An Ecological and Evolutionary Approach
Author: C. Barry Cox,Peter D. Moore,Richard Ladle
Publisher: John Wiley & Sons
View: 6230Through eight successful editions, and over nearly 40 years, Biogeography: An Ecological and Evolutionary Approach has provided a thorough and comprehensive exploration of the varied scientific disciplines and research that are essential to understanding the subject. The text has been praised for its solid background in historical biogeography and basic biology, that is enhanced and illuminated by discussions of current research. This new edition incorporates the exciting changes of the recent years, and presents a thoughtful exploration of the research and controversies that have transformed our understanding of the biogeography of the world. It also clearly identifies the three quite different arenas of biogeographical research: continental biogeography, island biogeography and marine biogeography. It is the only current textbook with full coverage of marine biogeography. It reveals how the patterns of life that we see today have been created by the two great Engines of the Planet - the Geological Engine, plate tectonics, which alters the conditions of life on the planet, and the Biological Engine, evolution, which responds to these changes by creating new forms and patterns of life.
Author: Ilkka Hanski
Publisher: Oxford University Press
View: 7436Metapopulation is the ecological term for assemblages of plant and animal species within larger areas of space, with long-term survival of the species depending on a shifting balance between local extinctions and recolonizations in the patchwork of fragmented landscape. Metapopulation theory is of particular importance to conservation biologists attempting to understand the processes of regional extinction - and survival - of species. Metapopulation Ecology presents a comprehensive synthesis of current research in this rapidly expanding area of population biology from an author who is famous for his work on metapopulations. It encompasses the essential theory of metapopulations, describing the main approaches to modelling metapopulation dynamics in highly fragmented landscapes, with an emphasis on spatially realistic models that can be applied to real metapopulations.
Techniques for Habitat Analysis and Animal Monitoring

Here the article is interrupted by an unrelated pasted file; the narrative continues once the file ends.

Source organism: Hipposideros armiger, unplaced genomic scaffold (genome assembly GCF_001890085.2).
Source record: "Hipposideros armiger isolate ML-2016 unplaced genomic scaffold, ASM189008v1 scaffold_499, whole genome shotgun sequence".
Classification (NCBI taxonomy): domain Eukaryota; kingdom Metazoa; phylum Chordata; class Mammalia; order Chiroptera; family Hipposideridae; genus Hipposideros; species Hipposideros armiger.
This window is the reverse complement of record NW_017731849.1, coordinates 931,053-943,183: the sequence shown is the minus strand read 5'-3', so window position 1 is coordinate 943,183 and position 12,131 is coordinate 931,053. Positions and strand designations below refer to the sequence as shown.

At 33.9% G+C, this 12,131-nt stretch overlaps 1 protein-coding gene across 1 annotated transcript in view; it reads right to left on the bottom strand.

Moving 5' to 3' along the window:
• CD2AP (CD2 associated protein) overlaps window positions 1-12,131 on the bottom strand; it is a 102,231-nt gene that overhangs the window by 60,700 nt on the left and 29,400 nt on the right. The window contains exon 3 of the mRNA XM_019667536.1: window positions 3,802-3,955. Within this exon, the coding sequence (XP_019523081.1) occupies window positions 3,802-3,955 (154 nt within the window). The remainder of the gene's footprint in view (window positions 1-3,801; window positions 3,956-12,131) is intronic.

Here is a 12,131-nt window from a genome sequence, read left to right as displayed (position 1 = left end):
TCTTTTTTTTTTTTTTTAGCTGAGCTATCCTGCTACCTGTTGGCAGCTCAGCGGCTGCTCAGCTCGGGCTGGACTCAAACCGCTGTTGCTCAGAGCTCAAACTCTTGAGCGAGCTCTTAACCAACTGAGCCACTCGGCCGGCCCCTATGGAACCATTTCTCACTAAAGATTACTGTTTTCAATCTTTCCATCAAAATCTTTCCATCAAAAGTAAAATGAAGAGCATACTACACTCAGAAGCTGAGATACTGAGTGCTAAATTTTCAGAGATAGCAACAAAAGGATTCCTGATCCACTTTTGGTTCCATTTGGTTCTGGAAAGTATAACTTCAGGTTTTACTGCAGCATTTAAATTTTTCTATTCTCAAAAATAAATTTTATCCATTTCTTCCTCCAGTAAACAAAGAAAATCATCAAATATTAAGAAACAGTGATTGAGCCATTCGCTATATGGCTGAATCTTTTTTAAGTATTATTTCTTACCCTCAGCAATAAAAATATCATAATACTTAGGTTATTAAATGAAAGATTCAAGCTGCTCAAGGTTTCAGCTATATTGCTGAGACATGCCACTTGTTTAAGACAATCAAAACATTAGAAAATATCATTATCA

Author: Michael L. Morrison
Publisher: Island Press
View: 5463Wildlife Restoration links restoration ecology and wildlife management in an accessible and comprehensive guide to restoring wildlife and the habitats upon which they depend. It offers readers a thorough overview of the types of information needed in planning a wildlife-habitat restoration project and provides the basic tools necessary for developing and implementing a rigorous monitoring program. The book: explains the concepts of habitat and niche: their historic development, components, spatial-temporal relationships, and role in land management reviews how wildlife populations are identified and counted considers captive breeding, reintroduction, and translocation of animals discusses how wildlife and their habitat needs can be incorporated into restoration planning develops a solid justification for monitoring and good sampling design in restoration projects discusses and critiques case histories of wildlife analysis in restoration projectsThe author does not offer a "cookbook" approach, but rather provides basic tools for understanding ecological concepts that can be used to design restoration projects with specific goals for wildlife. He focuses on developing an integrated approach to large-scale landscape restoration. In addition, he provides guidance on where more advanced and detailed literature can be found.Wildlife Restoration sets forth a clear explanation of key principles of wildlife biology for the restorationist, and will allow wildlife biologists to bring the insights of their field to restoration projects. It is an essential source of information for everyone involved with studying, implementing, or managing wildlife restoration projects, including students, ecologists, administrators, government agency staff, and volunteer practitioners.
Author: Mariana Benítez,Octavio Miramontes,Alfonso Valiente-Banuet
Publisher: CopIt ArXives
View: 9223Advances in molecular biology, remote sensing, systems biology, bioinformatics, non-linear science, the physics of complex systems and other fields have rendered a great amount of data that remain to be integrated into models and theories that are capable of accounting for the complexity of ecological systems and the evolutionary dynamics of life. It is thus necessary to provide a solid basis to discuss and reflect on these and other challenges both at the local and global scales. This volume aims to delineate an integrative and interdisciplinary view that suggests new avenues in research and teaching, critically discusses the scope of the diverse methods in the study of complex systems, and points at key open questions. Finally, this book will provide students and specialists with a collection of high quality open access essays that will contribute to integrate Ecology, Evolution and Complexity in the context of basic research and in the field of Sustainability Sciences.